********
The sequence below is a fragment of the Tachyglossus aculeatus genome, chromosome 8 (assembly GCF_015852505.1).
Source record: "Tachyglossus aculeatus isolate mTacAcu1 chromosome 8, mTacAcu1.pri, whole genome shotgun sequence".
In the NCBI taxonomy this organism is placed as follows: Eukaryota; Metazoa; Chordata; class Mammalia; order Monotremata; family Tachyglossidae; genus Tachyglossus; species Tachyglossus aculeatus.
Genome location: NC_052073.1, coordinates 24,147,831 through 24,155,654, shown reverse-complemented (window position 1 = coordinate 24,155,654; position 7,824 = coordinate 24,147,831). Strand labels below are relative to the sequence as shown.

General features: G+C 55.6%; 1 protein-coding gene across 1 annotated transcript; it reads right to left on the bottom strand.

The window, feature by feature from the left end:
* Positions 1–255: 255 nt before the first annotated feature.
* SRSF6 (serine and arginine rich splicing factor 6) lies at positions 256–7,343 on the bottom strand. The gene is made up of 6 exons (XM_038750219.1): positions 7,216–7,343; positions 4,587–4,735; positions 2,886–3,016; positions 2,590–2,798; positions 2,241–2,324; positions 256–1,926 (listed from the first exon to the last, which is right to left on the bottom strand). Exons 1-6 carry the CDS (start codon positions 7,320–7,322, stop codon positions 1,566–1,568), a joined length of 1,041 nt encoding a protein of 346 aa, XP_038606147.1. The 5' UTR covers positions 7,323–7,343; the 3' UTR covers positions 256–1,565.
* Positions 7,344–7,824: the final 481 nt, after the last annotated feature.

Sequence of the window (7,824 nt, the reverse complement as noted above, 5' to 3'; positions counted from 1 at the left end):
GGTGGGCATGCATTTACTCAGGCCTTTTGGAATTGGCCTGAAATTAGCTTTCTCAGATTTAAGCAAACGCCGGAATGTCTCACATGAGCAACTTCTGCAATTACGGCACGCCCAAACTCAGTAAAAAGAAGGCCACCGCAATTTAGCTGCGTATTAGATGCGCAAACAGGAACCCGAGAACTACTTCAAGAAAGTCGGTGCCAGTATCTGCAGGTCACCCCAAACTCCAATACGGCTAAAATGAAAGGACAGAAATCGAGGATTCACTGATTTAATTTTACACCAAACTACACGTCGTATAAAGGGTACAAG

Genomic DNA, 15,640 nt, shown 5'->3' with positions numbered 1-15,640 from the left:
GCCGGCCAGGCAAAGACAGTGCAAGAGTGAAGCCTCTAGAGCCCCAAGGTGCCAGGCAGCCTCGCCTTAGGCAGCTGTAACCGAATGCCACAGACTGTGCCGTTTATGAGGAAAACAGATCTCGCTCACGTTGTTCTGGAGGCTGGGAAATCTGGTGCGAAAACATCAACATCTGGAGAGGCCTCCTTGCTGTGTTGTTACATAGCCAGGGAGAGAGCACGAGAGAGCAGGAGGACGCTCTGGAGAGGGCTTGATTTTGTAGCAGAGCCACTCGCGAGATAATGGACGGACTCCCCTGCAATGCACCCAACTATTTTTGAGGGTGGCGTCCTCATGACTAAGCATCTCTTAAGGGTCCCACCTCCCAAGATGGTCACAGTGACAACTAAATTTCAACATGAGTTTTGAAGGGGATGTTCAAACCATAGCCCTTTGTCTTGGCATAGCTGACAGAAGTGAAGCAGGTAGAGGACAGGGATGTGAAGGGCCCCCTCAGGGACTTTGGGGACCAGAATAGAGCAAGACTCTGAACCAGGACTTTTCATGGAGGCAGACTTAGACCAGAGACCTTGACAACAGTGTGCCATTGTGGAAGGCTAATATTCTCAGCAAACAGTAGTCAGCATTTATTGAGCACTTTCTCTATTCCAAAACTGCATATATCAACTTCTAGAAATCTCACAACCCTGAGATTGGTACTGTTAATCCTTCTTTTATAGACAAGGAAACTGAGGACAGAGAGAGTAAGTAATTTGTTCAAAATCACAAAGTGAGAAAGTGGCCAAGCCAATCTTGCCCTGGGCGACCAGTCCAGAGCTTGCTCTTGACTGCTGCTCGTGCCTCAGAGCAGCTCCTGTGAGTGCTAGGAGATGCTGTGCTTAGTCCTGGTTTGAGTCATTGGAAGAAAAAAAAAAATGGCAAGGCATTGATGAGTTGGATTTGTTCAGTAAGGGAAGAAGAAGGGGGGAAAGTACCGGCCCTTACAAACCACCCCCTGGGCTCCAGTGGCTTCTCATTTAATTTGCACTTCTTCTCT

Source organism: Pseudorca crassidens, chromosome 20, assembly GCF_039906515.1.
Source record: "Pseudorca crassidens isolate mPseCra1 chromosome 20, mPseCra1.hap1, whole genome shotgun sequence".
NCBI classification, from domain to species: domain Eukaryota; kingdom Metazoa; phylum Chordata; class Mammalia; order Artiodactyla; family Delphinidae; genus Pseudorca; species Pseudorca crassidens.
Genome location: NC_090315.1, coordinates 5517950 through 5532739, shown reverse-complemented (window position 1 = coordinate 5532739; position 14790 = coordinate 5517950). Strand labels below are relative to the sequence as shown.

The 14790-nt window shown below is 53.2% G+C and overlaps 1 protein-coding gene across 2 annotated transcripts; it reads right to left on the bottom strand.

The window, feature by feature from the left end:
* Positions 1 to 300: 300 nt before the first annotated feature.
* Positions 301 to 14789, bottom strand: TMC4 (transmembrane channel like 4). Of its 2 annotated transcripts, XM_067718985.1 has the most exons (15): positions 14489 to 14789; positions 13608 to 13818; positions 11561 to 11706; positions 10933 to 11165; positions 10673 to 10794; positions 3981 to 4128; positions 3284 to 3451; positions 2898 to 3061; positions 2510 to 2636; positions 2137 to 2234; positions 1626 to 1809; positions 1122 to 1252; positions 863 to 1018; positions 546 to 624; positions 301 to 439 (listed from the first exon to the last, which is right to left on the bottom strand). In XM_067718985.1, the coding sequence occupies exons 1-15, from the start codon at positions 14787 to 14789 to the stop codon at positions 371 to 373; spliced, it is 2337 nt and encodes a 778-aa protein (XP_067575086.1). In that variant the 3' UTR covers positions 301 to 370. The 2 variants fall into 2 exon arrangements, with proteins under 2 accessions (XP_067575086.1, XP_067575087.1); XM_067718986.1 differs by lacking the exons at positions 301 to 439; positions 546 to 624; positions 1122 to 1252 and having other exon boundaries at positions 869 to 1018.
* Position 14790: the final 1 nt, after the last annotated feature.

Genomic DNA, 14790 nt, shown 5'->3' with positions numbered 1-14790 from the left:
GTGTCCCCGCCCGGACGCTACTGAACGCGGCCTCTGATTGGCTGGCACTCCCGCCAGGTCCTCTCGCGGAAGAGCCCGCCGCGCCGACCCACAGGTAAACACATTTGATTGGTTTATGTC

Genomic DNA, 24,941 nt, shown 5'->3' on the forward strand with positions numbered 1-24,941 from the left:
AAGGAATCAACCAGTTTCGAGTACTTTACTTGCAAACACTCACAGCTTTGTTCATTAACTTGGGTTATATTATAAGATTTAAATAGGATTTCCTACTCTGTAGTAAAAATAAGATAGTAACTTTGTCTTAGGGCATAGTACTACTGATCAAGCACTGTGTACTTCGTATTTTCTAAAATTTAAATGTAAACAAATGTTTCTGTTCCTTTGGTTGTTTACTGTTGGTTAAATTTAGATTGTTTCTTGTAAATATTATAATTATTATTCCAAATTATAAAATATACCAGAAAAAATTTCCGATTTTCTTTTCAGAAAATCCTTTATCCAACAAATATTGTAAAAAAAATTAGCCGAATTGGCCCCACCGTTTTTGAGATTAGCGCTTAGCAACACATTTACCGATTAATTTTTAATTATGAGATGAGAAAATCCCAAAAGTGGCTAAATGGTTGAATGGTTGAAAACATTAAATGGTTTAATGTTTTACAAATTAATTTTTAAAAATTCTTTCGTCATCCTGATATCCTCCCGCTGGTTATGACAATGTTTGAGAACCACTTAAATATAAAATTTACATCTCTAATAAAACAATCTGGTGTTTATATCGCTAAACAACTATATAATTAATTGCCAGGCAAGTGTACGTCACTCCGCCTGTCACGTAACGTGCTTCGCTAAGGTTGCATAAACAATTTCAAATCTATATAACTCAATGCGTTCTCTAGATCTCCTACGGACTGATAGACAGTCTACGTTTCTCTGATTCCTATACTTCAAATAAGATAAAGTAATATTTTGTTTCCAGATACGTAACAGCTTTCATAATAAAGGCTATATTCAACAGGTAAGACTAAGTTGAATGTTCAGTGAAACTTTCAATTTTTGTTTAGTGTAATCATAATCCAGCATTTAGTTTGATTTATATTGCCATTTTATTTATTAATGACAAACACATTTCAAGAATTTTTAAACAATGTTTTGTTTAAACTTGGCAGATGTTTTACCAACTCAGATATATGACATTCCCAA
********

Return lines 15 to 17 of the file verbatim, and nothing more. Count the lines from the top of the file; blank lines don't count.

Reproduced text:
Source record: "Pseudorca crassidens isolate mPseCra1 chromosome 20, mPseCra1.hap1, whole genome shotgun sequence".
NCBI classification, from domain to species: domain Eukaryota; kingdom Metazoa; phylum Chordata; class Mammalia; order Artiodactyla; family Delphinidae; genus Pseudorca; species Pseudorca crassidens.
Genome location: NC_090315.1, coordinates 5517950 through 5532739, shown reverse-complemented (window position 1 = coordinate 5532739; position 14790 = coordinate 5517950). Strand labels below are relative to the sequence as shown.